Saints fans find a haven on Super Sunday 

It didn’t matter on a sunny Sunday in The City whether blue or black conquered Super Bowl XLIV, because most people just wanted booze, grub and a reason to cheer.

And die-hard fans of the New Orleans Saints at the packed Black Magic Voodoo Lounge near Russian Hill were especially fervent to put on their jerseys, feather boas and beads, and paint the iconic fleur-de-lys on their faces.

“This is a colossal year for [the Saints],” said Mill Valley resident Sasha Overton, 39, who was raised in New Orleans and every year plans her birthday parties around Saints games at sports bars in San Francisco. “But it’s not whether we win or lose. It’s about supporting where you’re from ... and we just want a reason to party.”

That partying was sure to last well into the night in the Big Easy after the Saints upset the Indianapolis Colts 31-17 on Sunday.

Overton said she started the day at the Saints bar with her customary Bloody Mary and was moving on to Abita beer, which is brewed 30 miles north of New Orleans.

“It’s hard to replicate, but this is exactly what it would be like [in New Orleans],” she said.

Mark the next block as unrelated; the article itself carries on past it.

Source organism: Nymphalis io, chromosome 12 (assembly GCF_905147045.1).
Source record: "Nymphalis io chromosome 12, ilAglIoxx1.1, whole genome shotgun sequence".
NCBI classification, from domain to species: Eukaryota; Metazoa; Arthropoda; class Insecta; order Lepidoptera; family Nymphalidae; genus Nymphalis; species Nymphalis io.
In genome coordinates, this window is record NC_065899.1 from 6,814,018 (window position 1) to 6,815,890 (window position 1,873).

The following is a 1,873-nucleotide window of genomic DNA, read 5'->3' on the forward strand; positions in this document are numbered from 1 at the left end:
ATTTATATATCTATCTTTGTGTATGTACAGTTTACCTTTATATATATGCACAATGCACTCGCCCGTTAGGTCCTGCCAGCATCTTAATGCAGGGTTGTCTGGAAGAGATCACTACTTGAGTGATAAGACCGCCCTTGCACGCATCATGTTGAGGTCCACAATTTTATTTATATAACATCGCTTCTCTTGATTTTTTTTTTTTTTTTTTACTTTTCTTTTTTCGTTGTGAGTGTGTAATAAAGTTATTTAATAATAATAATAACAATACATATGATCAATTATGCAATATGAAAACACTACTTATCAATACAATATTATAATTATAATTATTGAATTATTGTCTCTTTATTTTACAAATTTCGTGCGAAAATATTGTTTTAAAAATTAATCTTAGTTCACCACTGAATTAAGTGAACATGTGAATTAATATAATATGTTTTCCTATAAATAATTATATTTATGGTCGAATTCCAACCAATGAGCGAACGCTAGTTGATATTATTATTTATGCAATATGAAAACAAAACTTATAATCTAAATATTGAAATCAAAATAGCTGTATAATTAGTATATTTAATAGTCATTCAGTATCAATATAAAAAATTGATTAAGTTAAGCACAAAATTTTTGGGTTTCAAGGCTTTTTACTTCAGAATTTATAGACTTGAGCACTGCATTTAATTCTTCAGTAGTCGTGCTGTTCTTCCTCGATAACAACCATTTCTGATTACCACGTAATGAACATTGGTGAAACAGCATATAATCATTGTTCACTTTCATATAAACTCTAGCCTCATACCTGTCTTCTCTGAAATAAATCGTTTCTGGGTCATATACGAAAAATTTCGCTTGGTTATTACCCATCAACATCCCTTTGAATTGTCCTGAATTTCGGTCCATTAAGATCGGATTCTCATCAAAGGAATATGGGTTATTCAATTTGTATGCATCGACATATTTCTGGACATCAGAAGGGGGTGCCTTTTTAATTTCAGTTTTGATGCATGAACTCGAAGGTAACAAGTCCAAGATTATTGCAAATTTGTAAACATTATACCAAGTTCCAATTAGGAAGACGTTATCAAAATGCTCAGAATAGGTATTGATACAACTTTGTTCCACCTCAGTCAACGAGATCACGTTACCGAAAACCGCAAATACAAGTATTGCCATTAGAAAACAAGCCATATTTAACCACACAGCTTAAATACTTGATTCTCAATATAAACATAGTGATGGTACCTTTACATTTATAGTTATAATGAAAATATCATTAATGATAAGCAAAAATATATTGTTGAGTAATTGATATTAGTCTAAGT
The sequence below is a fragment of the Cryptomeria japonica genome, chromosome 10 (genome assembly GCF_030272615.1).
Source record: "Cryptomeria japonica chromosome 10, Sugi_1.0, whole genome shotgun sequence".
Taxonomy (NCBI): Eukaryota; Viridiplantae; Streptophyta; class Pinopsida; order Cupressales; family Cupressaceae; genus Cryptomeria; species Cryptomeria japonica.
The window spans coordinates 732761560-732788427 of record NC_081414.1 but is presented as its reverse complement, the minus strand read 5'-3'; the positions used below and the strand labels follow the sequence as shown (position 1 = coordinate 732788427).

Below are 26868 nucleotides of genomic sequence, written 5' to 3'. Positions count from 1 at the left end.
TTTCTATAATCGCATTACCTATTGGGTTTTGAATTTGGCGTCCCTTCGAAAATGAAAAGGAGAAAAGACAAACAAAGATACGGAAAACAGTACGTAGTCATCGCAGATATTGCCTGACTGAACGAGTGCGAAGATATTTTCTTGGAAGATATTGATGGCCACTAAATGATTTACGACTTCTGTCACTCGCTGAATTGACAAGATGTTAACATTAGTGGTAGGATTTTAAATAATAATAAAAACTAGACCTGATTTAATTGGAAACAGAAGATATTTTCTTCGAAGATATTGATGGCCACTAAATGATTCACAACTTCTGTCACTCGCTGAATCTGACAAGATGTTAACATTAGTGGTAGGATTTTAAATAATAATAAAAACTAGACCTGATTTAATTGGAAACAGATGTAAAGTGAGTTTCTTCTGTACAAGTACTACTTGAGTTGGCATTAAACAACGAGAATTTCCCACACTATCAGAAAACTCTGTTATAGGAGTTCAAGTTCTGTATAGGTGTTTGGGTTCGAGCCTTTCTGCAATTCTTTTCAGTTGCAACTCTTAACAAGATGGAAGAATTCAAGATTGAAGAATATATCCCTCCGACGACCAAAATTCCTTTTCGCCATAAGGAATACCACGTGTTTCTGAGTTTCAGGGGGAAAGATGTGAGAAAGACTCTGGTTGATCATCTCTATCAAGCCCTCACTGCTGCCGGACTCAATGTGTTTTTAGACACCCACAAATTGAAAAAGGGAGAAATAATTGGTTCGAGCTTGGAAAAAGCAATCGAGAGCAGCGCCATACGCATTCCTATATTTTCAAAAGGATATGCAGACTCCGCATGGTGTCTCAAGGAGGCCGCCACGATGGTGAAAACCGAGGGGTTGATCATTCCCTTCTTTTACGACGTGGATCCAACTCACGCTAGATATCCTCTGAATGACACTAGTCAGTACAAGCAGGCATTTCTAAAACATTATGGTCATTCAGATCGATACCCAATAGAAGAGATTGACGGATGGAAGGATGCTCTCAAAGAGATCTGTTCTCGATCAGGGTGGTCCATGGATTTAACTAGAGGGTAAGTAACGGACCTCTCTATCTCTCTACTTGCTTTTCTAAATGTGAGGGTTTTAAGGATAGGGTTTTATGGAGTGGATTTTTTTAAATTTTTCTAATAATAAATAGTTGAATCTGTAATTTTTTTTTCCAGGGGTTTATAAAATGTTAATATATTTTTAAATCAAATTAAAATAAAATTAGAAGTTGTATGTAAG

Final Final — the closest thing to a Colts bar because a bartender who was not there is a known fan — lacked the passion that Saints enthusiasts had, but drew a blithe crowd.

The 10 flat-screen televisions and popcorn brought a swarm of about 75, but there was still room to walk and only a handful were wearing Colts colors.

“We just Googled ‘sports bar’ in San Francisco and found this place,” said Brendan Bourke, 26, who was one of the handful wearing blue with his wife and sitting at the end of the bar. “Of course I want them to win, but we’re just here for fun.”

One question that will always stir debate did cause some Bay Area partiers’ jaws to drop: Could Colts superstar Peyton Manning surpass 49ers legend Joe Montana as the NFL’s best quarterback of all time?

Three men at Final Final who weren’t really loyal to either the Colts or Saints but wanted a “guy’s day out” had a debate that started with “How can you say that?” and ended with this:

“Joe Montana is like a cell phone and Peyton Manning is like an iPhone,” said San Francisco resident Stephen Flynn, 25. “The cell phone was a revolutionary invention, but the iPhones have changed cell phones forever.”

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